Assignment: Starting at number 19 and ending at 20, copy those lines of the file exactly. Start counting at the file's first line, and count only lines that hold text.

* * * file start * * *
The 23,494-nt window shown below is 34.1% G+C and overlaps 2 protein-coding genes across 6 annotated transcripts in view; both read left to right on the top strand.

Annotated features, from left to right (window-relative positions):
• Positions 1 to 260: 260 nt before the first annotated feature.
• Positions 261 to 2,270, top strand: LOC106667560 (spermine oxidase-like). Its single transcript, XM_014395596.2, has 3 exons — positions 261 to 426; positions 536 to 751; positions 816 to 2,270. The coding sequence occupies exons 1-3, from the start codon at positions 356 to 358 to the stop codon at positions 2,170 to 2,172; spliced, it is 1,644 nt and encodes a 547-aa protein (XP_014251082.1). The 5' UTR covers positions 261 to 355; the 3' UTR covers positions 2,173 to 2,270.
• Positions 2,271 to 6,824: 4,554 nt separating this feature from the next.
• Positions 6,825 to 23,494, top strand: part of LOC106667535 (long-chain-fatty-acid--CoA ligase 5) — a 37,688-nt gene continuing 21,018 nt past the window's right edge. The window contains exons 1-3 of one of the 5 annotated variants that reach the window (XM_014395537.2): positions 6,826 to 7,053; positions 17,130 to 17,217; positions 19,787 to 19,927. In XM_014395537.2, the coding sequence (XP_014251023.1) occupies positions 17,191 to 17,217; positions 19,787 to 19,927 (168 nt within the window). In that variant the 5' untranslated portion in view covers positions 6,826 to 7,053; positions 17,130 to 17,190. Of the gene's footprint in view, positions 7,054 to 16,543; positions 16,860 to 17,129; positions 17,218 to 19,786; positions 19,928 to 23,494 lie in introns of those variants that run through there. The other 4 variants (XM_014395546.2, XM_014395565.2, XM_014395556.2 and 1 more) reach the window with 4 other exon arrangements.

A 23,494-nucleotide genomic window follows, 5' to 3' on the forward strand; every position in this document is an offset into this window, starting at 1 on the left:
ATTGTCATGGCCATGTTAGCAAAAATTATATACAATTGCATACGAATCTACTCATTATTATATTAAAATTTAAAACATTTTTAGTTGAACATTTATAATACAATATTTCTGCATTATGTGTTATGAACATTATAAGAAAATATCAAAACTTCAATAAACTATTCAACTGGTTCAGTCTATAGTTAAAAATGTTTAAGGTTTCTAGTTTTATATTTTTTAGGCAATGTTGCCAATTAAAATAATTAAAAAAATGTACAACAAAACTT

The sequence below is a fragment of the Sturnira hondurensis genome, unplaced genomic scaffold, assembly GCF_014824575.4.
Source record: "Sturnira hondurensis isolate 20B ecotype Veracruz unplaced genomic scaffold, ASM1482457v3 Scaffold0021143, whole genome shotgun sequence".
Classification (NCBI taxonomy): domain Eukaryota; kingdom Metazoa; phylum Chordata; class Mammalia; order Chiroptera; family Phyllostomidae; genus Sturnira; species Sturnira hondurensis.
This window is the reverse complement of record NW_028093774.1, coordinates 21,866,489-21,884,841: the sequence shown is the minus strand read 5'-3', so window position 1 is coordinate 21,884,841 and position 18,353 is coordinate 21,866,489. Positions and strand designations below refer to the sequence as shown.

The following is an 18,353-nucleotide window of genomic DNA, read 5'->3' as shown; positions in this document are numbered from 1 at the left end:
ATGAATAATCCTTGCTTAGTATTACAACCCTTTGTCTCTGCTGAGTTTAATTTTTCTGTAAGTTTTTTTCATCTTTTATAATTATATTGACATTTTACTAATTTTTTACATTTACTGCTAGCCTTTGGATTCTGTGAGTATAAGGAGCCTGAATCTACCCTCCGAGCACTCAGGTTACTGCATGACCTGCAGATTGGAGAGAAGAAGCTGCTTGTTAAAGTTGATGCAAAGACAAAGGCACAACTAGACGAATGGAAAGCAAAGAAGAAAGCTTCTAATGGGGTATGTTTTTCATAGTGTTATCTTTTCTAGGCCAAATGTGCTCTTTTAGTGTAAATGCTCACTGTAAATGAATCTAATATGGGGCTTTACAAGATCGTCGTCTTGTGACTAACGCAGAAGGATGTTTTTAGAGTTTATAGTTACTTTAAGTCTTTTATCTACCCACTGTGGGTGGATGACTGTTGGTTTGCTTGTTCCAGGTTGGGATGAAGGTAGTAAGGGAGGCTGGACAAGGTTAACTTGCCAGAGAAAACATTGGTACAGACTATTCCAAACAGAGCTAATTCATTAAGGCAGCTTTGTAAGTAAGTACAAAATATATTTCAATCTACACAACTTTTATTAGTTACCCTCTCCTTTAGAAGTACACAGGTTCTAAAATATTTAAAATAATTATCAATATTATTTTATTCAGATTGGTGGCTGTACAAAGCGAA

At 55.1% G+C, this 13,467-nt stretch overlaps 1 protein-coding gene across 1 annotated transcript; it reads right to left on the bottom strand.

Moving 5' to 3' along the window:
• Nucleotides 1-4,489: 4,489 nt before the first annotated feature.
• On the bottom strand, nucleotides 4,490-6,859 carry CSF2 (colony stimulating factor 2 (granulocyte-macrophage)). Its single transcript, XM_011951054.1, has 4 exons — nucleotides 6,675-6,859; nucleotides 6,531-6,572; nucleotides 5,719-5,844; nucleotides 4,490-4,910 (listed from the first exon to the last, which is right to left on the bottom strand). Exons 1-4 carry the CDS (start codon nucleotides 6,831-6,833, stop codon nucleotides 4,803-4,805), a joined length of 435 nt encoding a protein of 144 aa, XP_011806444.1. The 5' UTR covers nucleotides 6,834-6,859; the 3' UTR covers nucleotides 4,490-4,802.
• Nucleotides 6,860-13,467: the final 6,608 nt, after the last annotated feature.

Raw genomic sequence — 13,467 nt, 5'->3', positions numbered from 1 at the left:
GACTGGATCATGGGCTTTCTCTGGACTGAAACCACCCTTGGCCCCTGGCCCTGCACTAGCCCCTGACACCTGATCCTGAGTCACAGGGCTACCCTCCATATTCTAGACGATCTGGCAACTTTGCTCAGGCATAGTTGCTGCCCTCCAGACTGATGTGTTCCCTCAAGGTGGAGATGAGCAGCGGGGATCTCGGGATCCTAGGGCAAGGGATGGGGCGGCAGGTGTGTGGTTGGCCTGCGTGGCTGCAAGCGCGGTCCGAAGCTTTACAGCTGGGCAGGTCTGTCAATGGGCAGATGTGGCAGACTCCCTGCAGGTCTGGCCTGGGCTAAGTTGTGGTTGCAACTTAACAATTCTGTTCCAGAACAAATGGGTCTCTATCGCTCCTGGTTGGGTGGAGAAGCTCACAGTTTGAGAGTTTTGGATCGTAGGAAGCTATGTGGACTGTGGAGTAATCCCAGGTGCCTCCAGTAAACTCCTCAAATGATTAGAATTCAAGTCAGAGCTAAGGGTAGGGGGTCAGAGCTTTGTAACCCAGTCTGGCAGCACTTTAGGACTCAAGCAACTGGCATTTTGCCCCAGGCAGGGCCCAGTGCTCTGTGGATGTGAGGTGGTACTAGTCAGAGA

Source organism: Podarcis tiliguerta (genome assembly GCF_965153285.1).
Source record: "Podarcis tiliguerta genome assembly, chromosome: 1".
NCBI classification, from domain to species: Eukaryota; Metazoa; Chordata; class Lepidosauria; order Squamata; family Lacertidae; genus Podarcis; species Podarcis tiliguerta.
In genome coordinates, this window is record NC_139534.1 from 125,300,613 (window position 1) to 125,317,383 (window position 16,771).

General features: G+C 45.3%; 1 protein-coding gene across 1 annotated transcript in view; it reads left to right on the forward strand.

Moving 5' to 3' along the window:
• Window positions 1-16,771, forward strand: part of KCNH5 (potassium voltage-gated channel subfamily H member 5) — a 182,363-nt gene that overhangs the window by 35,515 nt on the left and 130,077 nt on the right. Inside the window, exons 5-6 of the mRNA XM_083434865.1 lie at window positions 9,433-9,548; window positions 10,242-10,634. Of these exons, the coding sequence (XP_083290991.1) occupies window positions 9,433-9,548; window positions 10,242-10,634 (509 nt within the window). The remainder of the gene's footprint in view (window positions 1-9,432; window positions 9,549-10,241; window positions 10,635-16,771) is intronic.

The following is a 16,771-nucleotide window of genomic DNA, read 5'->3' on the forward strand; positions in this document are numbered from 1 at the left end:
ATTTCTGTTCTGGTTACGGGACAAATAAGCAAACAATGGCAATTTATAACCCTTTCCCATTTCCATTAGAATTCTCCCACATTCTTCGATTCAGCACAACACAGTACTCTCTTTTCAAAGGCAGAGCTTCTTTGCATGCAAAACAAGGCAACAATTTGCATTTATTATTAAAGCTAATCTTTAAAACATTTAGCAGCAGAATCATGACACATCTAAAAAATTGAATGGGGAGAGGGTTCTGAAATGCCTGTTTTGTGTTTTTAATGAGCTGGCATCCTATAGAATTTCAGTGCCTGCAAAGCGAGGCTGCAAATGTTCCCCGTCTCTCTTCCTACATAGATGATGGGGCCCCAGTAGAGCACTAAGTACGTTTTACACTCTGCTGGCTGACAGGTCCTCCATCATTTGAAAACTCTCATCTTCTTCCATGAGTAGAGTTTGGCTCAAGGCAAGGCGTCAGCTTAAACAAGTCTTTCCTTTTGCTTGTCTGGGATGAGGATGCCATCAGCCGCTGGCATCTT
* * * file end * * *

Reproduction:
• Nucleotides 6,860-13,467: the final 6,608 nt, after the last annotated feature.

Raw genomic sequence — 13,467 nt, 5'->3', positions numbered from 1 at the left: